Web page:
The Current Magazine Summer 2018 - Page 12


Hat Creek restoration plan for all

A study done in the 1990s suggested that at the rate the sediment slug was moving, it would pass through the two-mile flat-water section and go under the Highway 299 bridge in about 2020, then into the faster water of lower Hat Creek and on to the fish barrier by 2025. In the past 29 years, the sediment has moved from the Powerhouse Riffle to just above the highway bridge.

It was reassuring to know that the devastation the sediment brought to the flat water would eventually end, but there was impatience to do something to speed the process and repair the damage. In 2010, the Hat Creek Resource Advisory Committee began to pursue active restoration options. With data about the creek from in-stream studies and with a recreation master plan for anglers, hikers, bikers, birders, and other outdoor enthusiasts, the committee created a comprehensive restoration plan.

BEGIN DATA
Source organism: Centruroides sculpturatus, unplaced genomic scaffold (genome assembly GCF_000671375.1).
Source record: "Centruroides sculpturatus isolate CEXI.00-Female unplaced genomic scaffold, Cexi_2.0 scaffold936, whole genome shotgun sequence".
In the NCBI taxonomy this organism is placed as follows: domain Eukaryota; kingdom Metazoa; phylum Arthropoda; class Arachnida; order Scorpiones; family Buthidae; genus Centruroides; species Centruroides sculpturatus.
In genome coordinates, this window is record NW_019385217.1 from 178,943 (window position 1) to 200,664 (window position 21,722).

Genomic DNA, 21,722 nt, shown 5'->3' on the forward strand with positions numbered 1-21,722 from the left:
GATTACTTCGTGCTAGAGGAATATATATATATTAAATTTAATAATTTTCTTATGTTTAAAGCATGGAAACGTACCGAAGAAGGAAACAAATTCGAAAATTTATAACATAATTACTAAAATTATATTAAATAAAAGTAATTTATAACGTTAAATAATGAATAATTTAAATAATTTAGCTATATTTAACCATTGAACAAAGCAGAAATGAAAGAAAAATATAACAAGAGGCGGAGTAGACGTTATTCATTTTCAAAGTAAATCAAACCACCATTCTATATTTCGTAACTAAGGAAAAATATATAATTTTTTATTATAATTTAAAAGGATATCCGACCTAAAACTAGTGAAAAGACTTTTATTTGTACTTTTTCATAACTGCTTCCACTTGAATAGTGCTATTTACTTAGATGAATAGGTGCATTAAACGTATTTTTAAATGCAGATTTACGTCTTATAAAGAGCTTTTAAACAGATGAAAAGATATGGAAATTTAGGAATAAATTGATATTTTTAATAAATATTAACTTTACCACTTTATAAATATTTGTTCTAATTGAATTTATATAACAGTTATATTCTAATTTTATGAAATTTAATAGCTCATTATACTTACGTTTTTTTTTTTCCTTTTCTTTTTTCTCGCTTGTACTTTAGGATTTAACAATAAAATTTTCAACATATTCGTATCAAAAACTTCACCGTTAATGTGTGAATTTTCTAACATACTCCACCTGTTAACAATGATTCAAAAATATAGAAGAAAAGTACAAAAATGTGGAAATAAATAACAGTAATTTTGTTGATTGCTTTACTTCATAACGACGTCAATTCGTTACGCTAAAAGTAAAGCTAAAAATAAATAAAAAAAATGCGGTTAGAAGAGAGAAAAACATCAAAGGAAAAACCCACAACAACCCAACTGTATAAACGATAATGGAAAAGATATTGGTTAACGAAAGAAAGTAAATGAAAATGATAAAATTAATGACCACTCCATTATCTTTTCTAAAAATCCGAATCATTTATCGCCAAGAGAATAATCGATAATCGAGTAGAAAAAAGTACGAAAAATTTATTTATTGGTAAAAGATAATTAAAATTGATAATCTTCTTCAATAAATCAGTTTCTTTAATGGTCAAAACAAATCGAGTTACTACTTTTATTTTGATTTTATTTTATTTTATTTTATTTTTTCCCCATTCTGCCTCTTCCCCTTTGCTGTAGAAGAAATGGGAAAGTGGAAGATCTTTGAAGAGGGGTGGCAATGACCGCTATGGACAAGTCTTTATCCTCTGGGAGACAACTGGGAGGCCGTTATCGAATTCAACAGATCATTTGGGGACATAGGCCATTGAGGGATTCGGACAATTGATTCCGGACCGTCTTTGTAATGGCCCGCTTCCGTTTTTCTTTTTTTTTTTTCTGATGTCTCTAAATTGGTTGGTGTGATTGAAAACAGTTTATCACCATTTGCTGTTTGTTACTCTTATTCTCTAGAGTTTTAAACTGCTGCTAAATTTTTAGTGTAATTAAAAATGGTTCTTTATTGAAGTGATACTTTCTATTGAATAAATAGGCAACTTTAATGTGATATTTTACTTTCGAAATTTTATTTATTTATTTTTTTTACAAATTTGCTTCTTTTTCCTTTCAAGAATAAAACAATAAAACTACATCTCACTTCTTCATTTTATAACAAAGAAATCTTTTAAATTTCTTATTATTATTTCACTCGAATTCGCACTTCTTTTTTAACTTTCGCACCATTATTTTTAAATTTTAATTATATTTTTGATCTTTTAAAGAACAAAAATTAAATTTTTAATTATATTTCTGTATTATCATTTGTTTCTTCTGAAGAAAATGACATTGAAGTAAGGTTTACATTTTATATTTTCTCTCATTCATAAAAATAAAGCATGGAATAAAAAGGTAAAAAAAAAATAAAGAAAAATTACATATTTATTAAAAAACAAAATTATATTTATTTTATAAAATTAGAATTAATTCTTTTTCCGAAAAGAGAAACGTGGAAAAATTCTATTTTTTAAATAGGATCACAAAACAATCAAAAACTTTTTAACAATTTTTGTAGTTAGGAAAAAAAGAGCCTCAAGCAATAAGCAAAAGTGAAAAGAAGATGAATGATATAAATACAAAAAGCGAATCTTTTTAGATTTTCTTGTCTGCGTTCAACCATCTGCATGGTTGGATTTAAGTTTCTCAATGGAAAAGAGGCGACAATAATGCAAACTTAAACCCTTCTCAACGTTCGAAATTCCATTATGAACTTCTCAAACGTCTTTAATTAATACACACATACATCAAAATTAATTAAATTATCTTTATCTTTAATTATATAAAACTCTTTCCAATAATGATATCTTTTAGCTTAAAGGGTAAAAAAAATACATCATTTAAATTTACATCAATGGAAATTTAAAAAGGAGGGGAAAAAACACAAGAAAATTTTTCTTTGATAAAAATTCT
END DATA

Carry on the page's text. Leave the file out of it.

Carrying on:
The Carbon reach, midway between the Powerhouse and the 299 bridge, was known for its deep channel, slow currents, and lush, rooted aquatic vegetation. The vegetation supported the abundant trout population by providing cover, remarkable insect variety, and outstanding habitat. Upward of three thousand trout had lived there during Hat Creek’s heyday. By 2010, not only did Carbon Flats look like a beach — flat gray sand, uniform and weedless — but the stream banks had retreated under prolonged pressure from cattle, muskrats, and anglers. Carbon seemed the natural place to begin the restoration.

Drew and his team got to work raising the money. In 2012, CalTrout received the first grant of $700,000 from the California Natural Resources Agency. Subsequent grants followed, and by 2014, the total available was over $1 million. In 2015, another $1.4 million was given to CalTrout and the Pit River Tribe by the Stewardship Council to support the habitat restoration work of the tribal youth crews planting native trees and shrubs along the creek, realigning and enlarging the trail, building rail fences, and controlling weeds..

> Click on map to learn more about the restoration project.